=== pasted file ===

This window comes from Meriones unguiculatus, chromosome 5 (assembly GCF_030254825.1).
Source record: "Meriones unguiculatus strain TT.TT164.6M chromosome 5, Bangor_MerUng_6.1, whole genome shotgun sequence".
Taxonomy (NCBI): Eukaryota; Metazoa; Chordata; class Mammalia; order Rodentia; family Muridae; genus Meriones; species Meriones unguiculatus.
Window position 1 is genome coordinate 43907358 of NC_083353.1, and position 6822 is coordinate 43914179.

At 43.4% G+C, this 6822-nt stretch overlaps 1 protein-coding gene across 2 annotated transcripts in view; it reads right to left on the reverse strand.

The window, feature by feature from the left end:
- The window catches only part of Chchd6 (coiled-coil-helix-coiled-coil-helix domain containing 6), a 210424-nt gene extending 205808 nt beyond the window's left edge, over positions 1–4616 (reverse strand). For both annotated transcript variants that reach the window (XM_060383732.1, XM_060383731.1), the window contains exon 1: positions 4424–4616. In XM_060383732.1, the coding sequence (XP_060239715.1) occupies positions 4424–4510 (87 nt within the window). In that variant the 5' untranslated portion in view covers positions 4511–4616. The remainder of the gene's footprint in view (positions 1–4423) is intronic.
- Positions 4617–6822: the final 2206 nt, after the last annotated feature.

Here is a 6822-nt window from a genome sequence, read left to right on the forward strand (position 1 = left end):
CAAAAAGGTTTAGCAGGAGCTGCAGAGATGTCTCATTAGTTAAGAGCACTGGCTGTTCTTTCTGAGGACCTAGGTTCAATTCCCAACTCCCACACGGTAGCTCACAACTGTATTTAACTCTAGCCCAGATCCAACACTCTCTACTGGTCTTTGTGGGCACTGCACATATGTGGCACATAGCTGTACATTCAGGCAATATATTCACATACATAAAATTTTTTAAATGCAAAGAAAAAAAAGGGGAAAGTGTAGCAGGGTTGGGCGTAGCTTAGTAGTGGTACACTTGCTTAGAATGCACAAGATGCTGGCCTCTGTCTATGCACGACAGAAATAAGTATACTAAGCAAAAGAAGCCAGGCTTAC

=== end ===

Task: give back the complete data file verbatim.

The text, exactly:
This window comes from Meriones unguiculatus, chromosome 5 (assembly GCF_030254825.1).
Source record: "Meriones unguiculatus strain TT.TT164.6M chromosome 5, Bangor_MerUng_6.1, whole genome shotgun sequence".
Taxonomy (NCBI): Eukaryota; Metazoa; Chordata; class Mammalia; order Rodentia; family Muridae; genus Meriones; species Meriones unguiculatus.
Window position 1 is genome coordinate 43907358 of NC_083353.1, and position 6822 is coordinate 43914179.

At 43.4% G+C, this 6822-nt stretch overlaps 1 protein-coding gene across 2 annotated transcripts in view; it reads right to left on the reverse strand.

The window, feature by feature from the left end:
- The window catches only part of Chchd6 (coiled-coil-helix-coiled-coil-helix domain containing 6), a 210424-nt gene extending 205808 nt beyond the window's left edge, over positions 1–4616 (reverse strand). For both annotated transcript variants that reach the window (XM_060383732.1, XM_060383731.1), the window contains exon 1: positions 4424–4616. In XM_060383732.1, the coding sequence (XP_060239715.1) occupies positions 4424–4510 (87 nt within the window). In that variant the 5' untranslated portion in view covers positions 4511–4616. The remainder of the gene's footprint in view (positions 1–4423) is intronic.
- Positions 4617–6822: the final 2206 nt, after the last annotated feature.

Here is a 6822-nt window from a genome sequence, read left to right on the forward strand (position 1 = left end):
CAAAAAGGTTTAGCAGGAGCTGCAGAGATGTCTCATTAGTTAAGAGCACTGGCTGTTCTTTCTGAGGACCTAGGTTCAATTCCCAACTCCCACACGGTAGCTCACAACTGTATTTAACTCTAGCCCAGATCCAACACTCTCTACTGGTCTTTGTGGGCACTGCACATATGTGGCACATAGCTGTACATTCAGGCAATATATTCACATACATAAAATTTTTTAAATGCAAAGAAAAAAAAGGGGAAAGTGTAGCAGGGTTGGGCGTAGCTTAGTAGTGGTACACTTGCTTAGAATGCACAAGATGCTGGCCTCTGTCTATGCACGACAGAAATAAGTATACTAAGCAAAAGAAGCCAGGCTTAC